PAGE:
Even if they don't find themselves in the crosshairs of a buyer, some companies are likely to land lucrative distribution deals. Mature suppliers may give up trying to push internally-developed products in favor of more innovative fare. "The rate of discussions has gone way up for us, because all of the big guys have holes they need to fill," says Hammerhead Systems founder Rob Keil. "Everything is moving in the right direction for companies like us, who have customers and revenue."

Not all the dealmaking among big telecom bodes well for smaller players. A buying spree by Verizon (VZ) and SBC (which has since taken the name of its former parent, AT&T) means fewer phone companies to sell to, and probably less spending on gear as these behemoths focus on cutting costs. The "service-provider market will be even more unattractive than it has been in the last few years -- and it was already pretty unattractive," says Rick Tinsley, CEO of two-year-old tech startup Silver Peak Systems.

SIEMENS FOR SALE? And more consolidation among the big boys may be on the way. For example, BusinessWeek Online has learned that Siemens (SI) is actively shopping what is left of its communications division. It has already sold off a mobile phone business to Taiwan-based BenQ Corporation. One source says Siemens has been working with consultants from Booz-Allen on its strategic alternatives. While the company has hinted it wanted to keep promising pieces of the business, sources say it is now leaning towards selling off all of the $13.2 billion business -- most likely in chunks, since it's unlikely to find a buyer for the whole thing.

By buying Lucent, Alcatel solidified its position in high-end phone switches, particularly in the U.S. As a result, "Siemens has to decide whether to get bigger or smaller -- and the proponents of getting smaller are winning," says one industry insider who has been approached about buying parts of the unit.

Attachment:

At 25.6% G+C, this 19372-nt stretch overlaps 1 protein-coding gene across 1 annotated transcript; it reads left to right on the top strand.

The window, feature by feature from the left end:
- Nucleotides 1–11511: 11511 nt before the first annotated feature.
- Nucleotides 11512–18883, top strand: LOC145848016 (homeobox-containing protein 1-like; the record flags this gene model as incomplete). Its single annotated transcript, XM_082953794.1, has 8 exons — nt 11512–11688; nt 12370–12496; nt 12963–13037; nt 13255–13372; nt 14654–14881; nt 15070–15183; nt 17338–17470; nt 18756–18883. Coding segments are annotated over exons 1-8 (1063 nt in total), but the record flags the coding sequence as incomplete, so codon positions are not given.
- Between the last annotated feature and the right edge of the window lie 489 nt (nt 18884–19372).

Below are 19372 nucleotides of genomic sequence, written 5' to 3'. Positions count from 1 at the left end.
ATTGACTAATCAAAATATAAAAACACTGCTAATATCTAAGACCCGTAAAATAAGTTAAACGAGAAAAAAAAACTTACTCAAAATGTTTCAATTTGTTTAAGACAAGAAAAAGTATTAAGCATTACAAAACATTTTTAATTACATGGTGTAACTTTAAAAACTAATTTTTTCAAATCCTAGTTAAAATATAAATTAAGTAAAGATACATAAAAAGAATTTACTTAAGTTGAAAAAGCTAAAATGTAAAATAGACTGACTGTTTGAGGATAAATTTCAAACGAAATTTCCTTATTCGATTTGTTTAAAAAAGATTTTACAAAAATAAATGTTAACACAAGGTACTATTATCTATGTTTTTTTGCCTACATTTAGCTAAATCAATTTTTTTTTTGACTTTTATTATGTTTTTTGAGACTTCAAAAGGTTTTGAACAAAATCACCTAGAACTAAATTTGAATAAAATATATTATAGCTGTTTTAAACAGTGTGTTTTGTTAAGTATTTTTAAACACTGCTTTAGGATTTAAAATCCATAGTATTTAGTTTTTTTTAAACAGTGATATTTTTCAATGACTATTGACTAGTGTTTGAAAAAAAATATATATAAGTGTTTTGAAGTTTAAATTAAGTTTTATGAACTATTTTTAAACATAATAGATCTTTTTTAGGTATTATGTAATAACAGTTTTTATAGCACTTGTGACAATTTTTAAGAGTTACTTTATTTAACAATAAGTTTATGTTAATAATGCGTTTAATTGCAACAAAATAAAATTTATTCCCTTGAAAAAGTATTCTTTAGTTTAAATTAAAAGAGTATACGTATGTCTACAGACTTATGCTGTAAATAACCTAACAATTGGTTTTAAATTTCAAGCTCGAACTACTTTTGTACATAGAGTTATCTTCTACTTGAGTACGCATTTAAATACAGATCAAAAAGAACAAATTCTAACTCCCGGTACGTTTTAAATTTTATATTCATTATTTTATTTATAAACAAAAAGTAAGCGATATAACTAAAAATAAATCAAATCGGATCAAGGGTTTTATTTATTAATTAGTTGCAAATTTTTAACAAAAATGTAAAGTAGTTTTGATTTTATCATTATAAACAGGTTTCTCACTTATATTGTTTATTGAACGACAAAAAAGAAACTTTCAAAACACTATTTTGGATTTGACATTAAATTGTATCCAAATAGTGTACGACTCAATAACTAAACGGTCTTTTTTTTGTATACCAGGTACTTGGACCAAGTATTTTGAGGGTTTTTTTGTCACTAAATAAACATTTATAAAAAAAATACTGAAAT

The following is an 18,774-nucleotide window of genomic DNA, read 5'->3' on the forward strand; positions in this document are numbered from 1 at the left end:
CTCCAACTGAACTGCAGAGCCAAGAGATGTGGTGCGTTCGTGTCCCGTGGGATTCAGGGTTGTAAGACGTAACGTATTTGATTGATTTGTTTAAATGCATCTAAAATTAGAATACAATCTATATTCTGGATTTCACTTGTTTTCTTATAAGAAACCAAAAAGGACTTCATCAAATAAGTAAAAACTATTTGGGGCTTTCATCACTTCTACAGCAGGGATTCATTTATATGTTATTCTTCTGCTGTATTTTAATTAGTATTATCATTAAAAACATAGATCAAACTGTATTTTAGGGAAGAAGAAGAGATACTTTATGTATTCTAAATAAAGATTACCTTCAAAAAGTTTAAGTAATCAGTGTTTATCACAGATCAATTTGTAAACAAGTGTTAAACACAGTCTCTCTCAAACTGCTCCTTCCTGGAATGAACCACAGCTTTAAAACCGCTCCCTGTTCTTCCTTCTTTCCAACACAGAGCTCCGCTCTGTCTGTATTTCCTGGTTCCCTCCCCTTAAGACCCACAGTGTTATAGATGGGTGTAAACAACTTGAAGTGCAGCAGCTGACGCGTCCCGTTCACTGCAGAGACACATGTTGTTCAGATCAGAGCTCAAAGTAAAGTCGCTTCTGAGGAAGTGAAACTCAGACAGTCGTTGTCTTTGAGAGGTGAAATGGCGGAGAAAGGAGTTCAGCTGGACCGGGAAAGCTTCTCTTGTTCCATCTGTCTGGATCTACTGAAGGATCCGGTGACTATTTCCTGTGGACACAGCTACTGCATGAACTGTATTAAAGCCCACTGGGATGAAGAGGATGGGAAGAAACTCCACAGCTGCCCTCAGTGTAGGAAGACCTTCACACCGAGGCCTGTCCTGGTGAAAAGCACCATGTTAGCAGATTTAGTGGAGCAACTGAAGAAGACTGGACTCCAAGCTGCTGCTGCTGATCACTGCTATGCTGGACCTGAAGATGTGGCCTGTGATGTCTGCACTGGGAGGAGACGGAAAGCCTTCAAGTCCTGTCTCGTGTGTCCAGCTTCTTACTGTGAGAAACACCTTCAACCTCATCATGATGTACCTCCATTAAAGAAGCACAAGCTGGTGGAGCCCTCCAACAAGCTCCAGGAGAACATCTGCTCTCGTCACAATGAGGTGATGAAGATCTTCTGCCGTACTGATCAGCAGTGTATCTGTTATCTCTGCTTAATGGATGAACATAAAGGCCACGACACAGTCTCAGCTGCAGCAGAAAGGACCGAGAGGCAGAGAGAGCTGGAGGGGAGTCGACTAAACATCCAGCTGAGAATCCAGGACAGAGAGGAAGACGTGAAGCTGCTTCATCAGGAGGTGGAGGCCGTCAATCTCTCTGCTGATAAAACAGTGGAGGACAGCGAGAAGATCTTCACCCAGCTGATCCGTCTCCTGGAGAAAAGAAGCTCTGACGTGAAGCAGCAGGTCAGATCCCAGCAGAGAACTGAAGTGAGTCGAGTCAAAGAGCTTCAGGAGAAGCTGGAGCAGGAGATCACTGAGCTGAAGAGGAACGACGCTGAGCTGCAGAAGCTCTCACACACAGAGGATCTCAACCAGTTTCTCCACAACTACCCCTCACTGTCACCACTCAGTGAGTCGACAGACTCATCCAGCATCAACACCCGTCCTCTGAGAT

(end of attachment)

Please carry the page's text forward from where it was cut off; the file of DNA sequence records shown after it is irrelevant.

Analysts say Siemens, like Nortel, has struggled to maintain leadership in the most important markets. The Munich-based giant recently saw Deutsche Telecom (DTE) grant a big contract to deliver Net-based TV services to Paris-based Alcatel, for example.

INTERESTED PARTIES. Who might the buyers be? Insiders say big wireless players such as Ericsson (ERICY) or Motorola (MOT) might want the Siemens unit that sells basic phone switches to phone companies. So might Cisco, though the company says it has no plans for another merger along the lines of Scientific Atlanta.

Others, including Avaya (AV), might want the Siemens unit that sells to corporations. If that doesn't pan out, there may be other options. "I've heard of some private equity interest" in some or all of the Siemens units, says Tom Nolle, president of consulting firm CIMI Corp.

However Siemens and the other established players fare, there's no shortage of entrepreneurs stepping up with dreams of becoming the Old Guard of tomorrow.


Post a Comment

<< Home